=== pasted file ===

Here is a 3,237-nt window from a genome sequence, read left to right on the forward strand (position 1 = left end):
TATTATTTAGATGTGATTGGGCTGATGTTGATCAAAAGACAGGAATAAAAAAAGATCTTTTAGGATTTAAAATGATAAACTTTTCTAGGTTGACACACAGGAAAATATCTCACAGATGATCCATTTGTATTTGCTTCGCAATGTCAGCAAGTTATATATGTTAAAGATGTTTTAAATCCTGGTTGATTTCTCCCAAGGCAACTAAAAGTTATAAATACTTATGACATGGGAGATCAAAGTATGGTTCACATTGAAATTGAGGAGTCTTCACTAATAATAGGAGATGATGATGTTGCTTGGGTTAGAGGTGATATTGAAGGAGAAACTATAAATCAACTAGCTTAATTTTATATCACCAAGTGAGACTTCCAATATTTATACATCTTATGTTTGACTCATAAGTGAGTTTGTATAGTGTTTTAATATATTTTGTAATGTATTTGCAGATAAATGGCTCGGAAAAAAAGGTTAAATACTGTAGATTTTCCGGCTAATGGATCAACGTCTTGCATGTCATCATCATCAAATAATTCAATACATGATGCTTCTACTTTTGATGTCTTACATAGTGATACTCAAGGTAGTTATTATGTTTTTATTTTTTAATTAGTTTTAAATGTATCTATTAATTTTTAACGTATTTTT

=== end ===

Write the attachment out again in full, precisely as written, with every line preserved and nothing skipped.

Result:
Here is a 3,237-nt window from a genome sequence, read left to right on the forward strand (position 1 = left end):
TATTATTTAGATGTGATTGGGCTGATGTTGATCAAAAGACAGGAATAAAAAAAGATCTTTTAGGATTTAAAATGATAAACTTTTCTAGGTTGACACACAGGAAAATATCTCACAGATGATCCATTTGTATTTGCTTCGCAATGTCAGCAAGTTATATATGTTAAAGATGTTTTAAATCCTGGTTGATTTCTCCCAAGGCAACTAAAAGTTATAAATACTTATGACATGGGAGATCAAAGTATGGTTCACATTGAAATTGAGGAGTCTTCACTAATAATAGGAGATGATGATGTTGCTTGGGTTAGAGGTGATATTGAAGGAGAAACTATAAATCAACTAGCTTAATTTTATATCACCAAGTGAGACTTCCAATATTTATACATCTTATGTTTGACTCATAAGTGAGTTTGTATAGTGTTTTAATATATTTTGTAATGTATTTGCAGATAAATGGCTCGGAAAAAAAGGTTAAATACTGTAGATTTTCCGGCTAATGGATCAACGTCTTGCATGTCATCATCATCAAATAATTCAATACATGATGCTTCTACTTTTGATGTCTTACATAGTGATACTCAAGGTAGTTATTATGTTTTTATTTTTTAATTAGTTTTAAATGTATCTATTAATTTTTAACGTATTTTT